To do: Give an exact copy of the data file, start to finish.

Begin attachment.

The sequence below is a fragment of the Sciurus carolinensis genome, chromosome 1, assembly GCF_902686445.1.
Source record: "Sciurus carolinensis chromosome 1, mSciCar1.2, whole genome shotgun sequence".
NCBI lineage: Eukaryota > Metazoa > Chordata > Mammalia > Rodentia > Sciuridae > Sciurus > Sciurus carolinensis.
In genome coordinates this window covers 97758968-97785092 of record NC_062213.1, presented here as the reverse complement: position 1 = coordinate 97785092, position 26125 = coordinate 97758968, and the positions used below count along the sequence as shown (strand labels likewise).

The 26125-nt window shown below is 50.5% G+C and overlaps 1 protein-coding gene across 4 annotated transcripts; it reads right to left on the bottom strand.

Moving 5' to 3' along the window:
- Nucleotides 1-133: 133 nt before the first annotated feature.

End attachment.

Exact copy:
The sequence below is a fragment of the Sciurus carolinensis genome, chromosome 1, assembly GCF_902686445.1.
Source record: "Sciurus carolinensis chromosome 1, mSciCar1.2, whole genome shotgun sequence".
NCBI lineage: Eukaryota > Metazoa > Chordata > Mammalia > Rodentia > Sciuridae > Sciurus > Sciurus carolinensis.
In genome coordinates this window covers 97758968-97785092 of record NC_062213.1, presented here as the reverse complement: position 1 = coordinate 97785092, position 26125 = coordinate 97758968, and the positions used below count along the sequence as shown (strand labels likewise).

The 26125-nt window shown below is 50.5% G+C and overlaps 1 protein-coding gene across 4 annotated transcripts; it reads right to left on the bottom strand.

Moving 5' to 3' along the window:
- Nucleotides 1-133: 133 nt before the first annotated feature.